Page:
As Israelis take to streets, Netanyahu shifts on 67 borders

jerusalem  |  In the never-ending game of diplomatic chess played by Israeli and Palestinian leaders, Prime Minister Benjamin Netanyahu last week made a new move to try to outflank the Palestinians.

On Aug. 2, he said that Israel is ready to use the pre-1967 lines as a rough starting point for discussion of a Palestinian state — if the Palestinians recognize Israel as the Jewish state and back down from their plan to petition the United Nations for statehood recognition in September.

At his weekly Cabinet meeting Aug. 7 in Jerusalem, Israeli Prime Minister Benjamin Netanyahu articulates his new position on pre-1967 lines. photo/jta/flash90/haim zach

Analysts are divided over whether this constitutes a real shift for Netanyahu or whether he’s merely trying to call the Palestinians’ bluff and gain the upper hand in the international arena, and at home.

On the one hand, merely articulating this new position appears to be a significant shift for the prime minister, who initially described those borders as “indefensible” when President Barack Obama suggested in May that the pre-1967 lines — with agreed land swaps — should serve as the starting point for talks.

“It’s a very serious move,” said Bar-Ilan University political scientist Eytan Gilboa, a senior researcher at the Begin-Sadat Center for Strategic Studies. “For him it’s quite a concession to make because after Obama proposed his platform for renewing negotiations, Bibi rejected it. So he has changed his tune.”

Another, domestic element may be propelling Netanyahu toward peace talks with the Palestinians: the growing social movement that has seen massive demonstrations over the high cost of living in Israel, particularly housing prices. In the past few days, more than 250,000 Israelis have turned out to protest across the country, and many are camped out in tents on Tel Aviv’s leafy Rothschild Boulevard.

If Netanyahu wants to deal with the protests that have grown with each passing week, he “has to draw the one card that no one is expecting, the card that can outflank his opponents on every segment of the political spectrum,” columnist Bradley Burston wrote last week in the Israeli daily Ha’aretz. That card? An immediate return to peace negotiations, Burston wrote.

“This is the time,” Burston wrote. “His party and his government are laying back, uncharacteristically silent, waiting for him to take charge, make a move that is bold enough to meet the challenge of the nation’s broadest social movement in memory.”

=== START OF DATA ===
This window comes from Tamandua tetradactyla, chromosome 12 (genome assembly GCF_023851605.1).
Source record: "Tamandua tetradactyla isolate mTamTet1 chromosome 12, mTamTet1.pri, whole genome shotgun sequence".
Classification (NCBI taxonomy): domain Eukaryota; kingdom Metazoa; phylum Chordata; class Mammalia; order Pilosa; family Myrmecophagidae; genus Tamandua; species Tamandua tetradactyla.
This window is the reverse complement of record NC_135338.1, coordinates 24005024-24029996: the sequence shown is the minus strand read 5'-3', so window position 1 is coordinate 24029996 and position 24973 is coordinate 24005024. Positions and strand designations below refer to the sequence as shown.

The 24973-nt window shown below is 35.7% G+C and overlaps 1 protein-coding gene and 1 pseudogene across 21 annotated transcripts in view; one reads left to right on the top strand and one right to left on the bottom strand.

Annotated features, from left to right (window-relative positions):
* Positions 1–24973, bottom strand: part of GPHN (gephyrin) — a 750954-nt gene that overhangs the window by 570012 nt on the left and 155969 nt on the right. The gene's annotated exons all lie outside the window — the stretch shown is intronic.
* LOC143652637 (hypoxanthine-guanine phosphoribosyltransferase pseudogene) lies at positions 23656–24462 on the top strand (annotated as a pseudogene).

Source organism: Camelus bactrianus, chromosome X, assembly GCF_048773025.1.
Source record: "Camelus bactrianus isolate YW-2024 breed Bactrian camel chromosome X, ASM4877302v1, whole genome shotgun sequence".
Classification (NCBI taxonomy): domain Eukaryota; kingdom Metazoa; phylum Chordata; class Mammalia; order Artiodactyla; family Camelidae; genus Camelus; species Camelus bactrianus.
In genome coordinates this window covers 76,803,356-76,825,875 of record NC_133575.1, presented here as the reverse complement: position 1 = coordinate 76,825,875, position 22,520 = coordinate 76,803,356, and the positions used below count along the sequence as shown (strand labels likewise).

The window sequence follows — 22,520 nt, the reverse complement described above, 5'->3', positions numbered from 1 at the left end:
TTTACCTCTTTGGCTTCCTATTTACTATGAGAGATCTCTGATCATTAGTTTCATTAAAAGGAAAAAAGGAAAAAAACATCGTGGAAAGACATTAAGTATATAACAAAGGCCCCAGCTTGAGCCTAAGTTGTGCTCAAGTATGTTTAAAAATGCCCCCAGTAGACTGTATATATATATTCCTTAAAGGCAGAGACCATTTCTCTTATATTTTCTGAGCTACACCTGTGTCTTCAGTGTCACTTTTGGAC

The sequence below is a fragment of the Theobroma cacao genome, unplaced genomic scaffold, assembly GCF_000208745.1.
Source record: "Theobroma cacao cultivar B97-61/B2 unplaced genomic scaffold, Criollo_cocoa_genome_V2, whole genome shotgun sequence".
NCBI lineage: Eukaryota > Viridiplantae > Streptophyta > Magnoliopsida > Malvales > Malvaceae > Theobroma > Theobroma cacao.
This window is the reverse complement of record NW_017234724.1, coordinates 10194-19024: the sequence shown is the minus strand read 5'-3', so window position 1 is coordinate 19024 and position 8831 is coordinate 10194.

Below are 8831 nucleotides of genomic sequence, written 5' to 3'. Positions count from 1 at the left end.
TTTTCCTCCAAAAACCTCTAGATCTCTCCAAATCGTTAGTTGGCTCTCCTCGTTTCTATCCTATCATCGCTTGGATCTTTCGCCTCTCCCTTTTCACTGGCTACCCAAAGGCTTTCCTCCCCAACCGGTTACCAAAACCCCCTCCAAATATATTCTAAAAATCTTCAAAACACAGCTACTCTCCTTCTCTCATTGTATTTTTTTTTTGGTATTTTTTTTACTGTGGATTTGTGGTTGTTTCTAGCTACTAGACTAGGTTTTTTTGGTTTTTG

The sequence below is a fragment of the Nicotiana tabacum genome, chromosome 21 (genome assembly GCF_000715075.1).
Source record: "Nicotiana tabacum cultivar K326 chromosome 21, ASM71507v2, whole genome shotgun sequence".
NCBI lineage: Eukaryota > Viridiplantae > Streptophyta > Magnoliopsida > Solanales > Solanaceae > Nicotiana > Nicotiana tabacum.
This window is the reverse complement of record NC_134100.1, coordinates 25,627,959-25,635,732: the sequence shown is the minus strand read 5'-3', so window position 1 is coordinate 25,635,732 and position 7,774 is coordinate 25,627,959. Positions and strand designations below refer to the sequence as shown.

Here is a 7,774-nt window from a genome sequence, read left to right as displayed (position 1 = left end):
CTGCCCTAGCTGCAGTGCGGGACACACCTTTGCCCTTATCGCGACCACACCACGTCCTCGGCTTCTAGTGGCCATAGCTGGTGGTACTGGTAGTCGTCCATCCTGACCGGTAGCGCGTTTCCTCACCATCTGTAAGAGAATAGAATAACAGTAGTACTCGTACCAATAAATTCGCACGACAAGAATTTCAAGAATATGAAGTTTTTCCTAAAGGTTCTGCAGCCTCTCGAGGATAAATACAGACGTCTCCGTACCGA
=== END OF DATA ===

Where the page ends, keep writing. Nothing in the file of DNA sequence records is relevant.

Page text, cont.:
Shmuel Sandler, another researcher at Bar-Ilan’s Begin-Sadat Center, said the protests in Israel have prompted Netanyahu’s coalition partners to rally behind him because they don’t want to fall prey to early elections. Such elections could strengthen the prime minister’s hand in peace negotiations by giving him enough flexibility to make some headway with the Palestinians despite right-wingers in his coalition who are wary about concessions.

It’s still not clear whether Netanyahu’s Aug. 2 statement represents a substantive shift or a tactical move. Tactically, the appearance of being flexible on the issue of the borders could help build international pressure on the Palestinians — to return to the negotiating table and to halt their statehood bid at the United Nations.

“This way,” Sandler said, “Bibi can’t be blamed if something does happen in September” at the United Nations. “He can’t be blamed for being too stiff and inflexible.”

Mark Heller, an expert at Tel Aviv University’s Institute for National Security Studies, says Netanyahu is merely trying “to wiggle” between the parameters Obama laid out in May and Netanyahu’s longstanding position that talks with the Palestinians cannot be resumed with preconditions.

“The only way we can find out definitively if he’s serious is if [P.A. President Mahmoud Abbas] calls him on it,” Heller said. “Either way, he has to be put to the test.”

In the meantime, Netanyahu’s statement has distracted attention from Abbas’ precondition to negotiations: a total freeze on construction in the settlements.

Still, the Palestinians are determined to go to the United Nations. To that end, Netanyahu has spent much time in recent months trying to convince European leaders to abstain from or oppose the Palestinian U.N. statehood bid.

Without European backing, a vote in favor of Palestinian statehood supported mostly by Muslim and developing countries would be seen as lacking in moral authority.

Ultimately, Gilboa says, that may not make enough of a difference to deter the Palestinians.

“Rational thinking is not their strong suit,” he said. “The U.N. move is complicating an already highly complicated situation.”